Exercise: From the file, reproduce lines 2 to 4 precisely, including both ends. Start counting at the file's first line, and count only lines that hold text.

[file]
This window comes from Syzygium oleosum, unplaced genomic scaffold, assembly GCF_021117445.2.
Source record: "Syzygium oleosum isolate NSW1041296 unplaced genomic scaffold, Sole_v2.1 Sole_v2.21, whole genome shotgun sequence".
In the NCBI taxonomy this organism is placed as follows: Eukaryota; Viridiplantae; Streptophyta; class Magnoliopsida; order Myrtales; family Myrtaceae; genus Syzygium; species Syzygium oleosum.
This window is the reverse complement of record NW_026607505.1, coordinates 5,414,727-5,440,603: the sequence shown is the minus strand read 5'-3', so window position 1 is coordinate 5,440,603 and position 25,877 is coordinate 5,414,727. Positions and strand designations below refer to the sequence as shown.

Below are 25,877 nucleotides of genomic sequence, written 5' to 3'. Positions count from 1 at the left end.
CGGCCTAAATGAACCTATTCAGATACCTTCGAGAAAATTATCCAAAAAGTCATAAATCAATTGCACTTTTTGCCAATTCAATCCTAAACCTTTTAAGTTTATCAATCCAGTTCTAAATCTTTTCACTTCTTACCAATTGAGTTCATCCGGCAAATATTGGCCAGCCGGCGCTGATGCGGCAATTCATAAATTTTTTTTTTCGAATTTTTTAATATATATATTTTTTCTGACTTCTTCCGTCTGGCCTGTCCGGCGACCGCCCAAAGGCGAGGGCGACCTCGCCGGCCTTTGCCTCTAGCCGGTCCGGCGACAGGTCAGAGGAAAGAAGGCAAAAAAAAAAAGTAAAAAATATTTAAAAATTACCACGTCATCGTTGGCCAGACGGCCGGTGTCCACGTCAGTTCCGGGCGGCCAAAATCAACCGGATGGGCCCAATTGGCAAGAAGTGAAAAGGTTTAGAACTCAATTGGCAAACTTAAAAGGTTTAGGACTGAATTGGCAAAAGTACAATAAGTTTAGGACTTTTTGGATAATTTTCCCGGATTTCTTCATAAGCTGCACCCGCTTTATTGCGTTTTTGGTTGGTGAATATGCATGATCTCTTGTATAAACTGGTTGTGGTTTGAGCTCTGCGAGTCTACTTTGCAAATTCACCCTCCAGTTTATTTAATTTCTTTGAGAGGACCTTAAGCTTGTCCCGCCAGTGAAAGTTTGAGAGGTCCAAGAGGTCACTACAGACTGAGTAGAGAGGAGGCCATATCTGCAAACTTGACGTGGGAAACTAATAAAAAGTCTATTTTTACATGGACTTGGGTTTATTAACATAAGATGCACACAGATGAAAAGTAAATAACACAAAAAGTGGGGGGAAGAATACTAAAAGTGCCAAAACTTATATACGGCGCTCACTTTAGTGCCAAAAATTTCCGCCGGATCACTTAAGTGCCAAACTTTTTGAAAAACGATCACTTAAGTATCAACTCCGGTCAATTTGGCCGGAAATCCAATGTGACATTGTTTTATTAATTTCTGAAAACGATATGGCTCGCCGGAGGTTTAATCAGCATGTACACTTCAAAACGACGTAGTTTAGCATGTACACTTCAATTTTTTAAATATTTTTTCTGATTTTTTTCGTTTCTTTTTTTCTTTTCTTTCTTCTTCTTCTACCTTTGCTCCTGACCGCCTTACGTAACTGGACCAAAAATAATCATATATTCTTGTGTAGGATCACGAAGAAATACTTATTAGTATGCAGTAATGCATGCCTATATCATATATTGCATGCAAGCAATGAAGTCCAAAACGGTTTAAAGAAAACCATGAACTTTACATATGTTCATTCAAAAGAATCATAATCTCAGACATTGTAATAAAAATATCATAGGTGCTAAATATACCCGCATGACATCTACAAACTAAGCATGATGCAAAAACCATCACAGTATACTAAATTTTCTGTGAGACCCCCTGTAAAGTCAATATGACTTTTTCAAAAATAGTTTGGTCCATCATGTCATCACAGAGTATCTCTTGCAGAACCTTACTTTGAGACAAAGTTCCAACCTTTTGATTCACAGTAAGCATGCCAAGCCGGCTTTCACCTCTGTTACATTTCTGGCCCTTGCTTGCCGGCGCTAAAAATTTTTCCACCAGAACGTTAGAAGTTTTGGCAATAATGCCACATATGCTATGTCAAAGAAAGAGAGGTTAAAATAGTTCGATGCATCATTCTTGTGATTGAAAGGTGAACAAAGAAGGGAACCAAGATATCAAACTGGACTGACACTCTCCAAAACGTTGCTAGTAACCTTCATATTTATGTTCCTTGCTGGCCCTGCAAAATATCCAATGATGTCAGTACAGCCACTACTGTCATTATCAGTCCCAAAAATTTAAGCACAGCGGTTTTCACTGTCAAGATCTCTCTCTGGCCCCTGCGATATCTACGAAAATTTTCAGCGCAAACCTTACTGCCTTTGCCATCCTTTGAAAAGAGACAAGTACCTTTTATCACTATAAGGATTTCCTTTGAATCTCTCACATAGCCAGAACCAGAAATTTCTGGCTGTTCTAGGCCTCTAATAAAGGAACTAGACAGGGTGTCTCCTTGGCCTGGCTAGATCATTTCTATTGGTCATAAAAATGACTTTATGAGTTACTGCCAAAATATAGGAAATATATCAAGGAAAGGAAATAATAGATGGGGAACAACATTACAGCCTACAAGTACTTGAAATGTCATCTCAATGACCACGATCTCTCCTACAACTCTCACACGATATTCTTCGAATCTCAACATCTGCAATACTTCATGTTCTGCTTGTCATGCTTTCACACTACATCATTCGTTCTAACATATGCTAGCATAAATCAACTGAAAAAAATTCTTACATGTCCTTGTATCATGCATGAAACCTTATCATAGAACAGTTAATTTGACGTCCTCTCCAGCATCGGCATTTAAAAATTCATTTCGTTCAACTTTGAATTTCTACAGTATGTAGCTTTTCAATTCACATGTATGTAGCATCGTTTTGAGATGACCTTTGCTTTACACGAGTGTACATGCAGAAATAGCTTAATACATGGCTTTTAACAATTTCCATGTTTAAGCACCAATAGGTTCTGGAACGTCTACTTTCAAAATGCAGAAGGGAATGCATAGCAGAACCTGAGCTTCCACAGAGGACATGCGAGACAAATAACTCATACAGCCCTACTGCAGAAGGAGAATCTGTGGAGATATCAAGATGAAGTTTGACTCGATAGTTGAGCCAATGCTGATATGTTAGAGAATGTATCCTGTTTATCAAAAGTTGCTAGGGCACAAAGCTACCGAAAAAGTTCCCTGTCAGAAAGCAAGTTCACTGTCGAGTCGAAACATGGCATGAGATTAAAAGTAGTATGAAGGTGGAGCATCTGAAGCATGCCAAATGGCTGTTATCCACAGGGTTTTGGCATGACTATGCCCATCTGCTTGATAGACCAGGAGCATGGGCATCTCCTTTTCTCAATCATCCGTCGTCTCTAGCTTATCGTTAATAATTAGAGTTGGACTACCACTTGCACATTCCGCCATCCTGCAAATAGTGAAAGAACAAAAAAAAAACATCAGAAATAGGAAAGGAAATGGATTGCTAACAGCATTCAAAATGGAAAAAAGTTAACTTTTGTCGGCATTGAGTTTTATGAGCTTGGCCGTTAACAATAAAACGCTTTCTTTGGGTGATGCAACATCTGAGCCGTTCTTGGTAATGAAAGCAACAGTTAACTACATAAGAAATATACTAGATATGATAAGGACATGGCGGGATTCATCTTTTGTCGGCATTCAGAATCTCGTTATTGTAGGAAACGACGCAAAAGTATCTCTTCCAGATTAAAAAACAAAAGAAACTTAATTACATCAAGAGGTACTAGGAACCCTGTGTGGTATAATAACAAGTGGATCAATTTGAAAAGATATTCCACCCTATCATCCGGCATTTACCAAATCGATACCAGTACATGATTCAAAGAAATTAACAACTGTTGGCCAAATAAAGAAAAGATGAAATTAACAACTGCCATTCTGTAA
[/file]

Source record: "Syzygium oleosum isolate NSW1041296 unplaced genomic scaffold, Sole_v2.1 Sole_v2.21, whole genome shotgun sequence".
In the NCBI taxonomy this organism is placed as follows: Eukaryota; Viridiplantae; Streptophyta; class Magnoliopsida; order Myrtales; family Myrtaceae; genus Syzygium; species Syzygium oleosum.
This window is the reverse complement of record NW_026607505.1, coordinates 5,414,727-5,440,603: the sequence shown is the minus strand read 5'-3', so window position 1 is coordinate 5,440,603 and position 25,877 is coordinate 5,414,727. Positions and strand designations below refer to the sequence as shown.